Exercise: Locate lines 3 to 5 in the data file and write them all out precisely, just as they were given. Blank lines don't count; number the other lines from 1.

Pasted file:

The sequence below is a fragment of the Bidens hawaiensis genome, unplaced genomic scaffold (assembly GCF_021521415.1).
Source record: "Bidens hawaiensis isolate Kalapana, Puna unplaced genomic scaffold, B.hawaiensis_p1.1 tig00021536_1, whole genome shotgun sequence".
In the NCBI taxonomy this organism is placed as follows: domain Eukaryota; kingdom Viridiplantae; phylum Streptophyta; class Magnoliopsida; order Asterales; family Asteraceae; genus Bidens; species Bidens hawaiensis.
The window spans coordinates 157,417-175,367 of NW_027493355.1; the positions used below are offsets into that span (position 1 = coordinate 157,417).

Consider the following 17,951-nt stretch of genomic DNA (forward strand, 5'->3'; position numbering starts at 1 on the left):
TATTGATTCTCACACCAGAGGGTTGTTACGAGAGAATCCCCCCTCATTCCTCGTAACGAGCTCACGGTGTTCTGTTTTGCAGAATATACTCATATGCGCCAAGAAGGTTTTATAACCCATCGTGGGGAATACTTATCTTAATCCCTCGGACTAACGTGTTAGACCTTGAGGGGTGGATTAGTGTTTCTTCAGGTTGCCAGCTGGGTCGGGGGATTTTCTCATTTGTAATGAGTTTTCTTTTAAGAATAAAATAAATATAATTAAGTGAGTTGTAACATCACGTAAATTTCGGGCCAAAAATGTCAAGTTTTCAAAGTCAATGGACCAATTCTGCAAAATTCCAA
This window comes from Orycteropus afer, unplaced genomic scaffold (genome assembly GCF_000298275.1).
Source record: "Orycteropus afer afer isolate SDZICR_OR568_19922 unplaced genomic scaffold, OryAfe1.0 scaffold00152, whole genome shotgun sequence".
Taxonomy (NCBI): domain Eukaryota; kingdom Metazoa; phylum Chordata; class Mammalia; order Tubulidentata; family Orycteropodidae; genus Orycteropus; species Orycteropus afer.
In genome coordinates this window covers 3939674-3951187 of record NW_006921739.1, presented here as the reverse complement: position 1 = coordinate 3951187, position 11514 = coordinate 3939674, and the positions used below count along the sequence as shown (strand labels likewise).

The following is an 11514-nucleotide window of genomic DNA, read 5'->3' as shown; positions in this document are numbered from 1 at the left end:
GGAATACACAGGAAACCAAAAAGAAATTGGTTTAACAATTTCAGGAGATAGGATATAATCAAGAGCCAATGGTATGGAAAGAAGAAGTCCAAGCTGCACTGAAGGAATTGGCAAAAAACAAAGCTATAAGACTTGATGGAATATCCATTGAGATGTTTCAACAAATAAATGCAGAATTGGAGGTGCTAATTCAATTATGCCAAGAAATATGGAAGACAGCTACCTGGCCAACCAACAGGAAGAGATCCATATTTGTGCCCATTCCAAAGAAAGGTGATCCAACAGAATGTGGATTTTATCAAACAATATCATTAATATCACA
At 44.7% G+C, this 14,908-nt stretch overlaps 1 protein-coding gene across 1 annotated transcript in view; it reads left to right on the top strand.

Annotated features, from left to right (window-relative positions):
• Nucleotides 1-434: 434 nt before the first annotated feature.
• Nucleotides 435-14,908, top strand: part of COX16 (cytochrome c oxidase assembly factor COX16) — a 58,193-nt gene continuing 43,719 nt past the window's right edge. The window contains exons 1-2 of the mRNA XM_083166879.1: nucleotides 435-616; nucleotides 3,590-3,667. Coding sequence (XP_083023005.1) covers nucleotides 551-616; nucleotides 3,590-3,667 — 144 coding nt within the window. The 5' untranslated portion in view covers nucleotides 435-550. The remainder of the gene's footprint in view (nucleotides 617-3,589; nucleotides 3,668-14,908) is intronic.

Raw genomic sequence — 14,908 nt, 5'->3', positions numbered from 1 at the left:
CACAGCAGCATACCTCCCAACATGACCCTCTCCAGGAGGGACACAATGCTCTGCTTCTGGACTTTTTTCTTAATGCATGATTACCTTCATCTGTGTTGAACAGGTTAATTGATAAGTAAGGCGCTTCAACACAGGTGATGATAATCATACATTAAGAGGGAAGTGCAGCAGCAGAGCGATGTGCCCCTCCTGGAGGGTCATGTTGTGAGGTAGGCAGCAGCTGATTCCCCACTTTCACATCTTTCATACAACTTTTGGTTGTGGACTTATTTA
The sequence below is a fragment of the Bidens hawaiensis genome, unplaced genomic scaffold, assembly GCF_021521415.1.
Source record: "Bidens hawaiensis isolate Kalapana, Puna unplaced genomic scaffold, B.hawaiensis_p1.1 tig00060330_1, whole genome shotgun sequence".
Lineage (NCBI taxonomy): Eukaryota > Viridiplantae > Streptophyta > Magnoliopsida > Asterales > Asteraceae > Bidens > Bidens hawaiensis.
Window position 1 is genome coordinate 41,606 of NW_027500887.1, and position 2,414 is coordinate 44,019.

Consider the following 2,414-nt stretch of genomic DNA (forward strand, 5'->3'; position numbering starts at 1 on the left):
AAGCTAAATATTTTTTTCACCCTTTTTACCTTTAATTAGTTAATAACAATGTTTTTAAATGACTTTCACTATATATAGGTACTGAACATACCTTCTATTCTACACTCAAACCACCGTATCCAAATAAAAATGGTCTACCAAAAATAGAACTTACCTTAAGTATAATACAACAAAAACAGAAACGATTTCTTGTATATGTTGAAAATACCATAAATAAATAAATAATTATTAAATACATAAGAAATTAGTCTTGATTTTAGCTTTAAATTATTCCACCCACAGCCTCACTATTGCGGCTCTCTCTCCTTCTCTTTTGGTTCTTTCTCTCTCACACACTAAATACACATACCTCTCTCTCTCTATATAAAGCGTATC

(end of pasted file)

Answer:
In the NCBI taxonomy this organism is placed as follows: domain Eukaryota; kingdom Viridiplantae; phylum Streptophyta; class Magnoliopsida; order Asterales; family Asteraceae; genus Bidens; species Bidens hawaiensis.
The window spans coordinates 157,417-175,367 of NW_027493355.1; the positions used below are offsets into that span (position 1 = coordinate 157,417).

Consider the following 17,951-nt stretch of genomic DNA (forward strand, 5'->3'; position numbering starts at 1 on the left):